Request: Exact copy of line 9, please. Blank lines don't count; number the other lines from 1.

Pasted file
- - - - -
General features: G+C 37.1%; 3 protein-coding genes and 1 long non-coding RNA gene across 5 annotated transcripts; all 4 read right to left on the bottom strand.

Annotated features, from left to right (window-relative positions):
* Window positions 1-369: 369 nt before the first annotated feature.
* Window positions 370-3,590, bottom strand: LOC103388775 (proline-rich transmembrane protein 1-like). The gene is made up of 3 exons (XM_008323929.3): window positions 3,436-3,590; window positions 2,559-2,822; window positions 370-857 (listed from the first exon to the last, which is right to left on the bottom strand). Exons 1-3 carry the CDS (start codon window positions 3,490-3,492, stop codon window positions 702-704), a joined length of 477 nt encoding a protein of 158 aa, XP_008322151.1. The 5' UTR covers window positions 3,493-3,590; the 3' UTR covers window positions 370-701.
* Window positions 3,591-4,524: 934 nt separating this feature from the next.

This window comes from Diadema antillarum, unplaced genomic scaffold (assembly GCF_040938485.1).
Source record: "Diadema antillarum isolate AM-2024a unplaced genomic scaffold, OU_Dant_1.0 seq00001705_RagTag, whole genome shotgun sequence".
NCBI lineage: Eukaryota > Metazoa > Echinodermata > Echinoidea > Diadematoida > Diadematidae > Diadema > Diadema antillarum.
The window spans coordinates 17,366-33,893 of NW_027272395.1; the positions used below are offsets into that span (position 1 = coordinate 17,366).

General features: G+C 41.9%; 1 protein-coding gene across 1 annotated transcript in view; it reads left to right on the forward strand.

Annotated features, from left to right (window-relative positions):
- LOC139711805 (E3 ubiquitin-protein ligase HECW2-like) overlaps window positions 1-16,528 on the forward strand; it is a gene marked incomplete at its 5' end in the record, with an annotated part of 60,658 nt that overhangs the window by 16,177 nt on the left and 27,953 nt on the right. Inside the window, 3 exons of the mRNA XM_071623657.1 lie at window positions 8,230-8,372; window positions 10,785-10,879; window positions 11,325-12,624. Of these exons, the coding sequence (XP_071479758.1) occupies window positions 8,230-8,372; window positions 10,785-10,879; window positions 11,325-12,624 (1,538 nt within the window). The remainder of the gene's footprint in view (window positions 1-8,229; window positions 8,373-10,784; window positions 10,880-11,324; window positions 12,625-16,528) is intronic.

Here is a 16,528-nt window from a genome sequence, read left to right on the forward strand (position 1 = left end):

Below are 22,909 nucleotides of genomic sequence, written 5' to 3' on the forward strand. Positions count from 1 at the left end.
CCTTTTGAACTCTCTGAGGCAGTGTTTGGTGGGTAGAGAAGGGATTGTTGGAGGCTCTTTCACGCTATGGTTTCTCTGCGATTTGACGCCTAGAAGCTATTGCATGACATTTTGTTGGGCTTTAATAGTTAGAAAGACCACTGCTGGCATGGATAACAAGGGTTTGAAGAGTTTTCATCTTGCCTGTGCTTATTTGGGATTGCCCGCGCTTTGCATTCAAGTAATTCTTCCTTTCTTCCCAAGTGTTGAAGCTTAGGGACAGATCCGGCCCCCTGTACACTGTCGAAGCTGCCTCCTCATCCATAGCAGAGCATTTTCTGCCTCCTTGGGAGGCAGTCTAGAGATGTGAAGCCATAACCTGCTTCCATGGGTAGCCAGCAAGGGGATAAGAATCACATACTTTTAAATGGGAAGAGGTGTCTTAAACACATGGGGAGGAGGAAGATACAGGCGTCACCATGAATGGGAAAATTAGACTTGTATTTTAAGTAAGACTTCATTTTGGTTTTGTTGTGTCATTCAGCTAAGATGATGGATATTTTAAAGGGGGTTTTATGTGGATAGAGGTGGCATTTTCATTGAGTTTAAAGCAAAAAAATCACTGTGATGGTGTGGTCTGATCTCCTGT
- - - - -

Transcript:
The window spans coordinates 17,366-33,893 of NW_027272395.1; the positions used below are offsets into that span (position 1 = coordinate 17,366).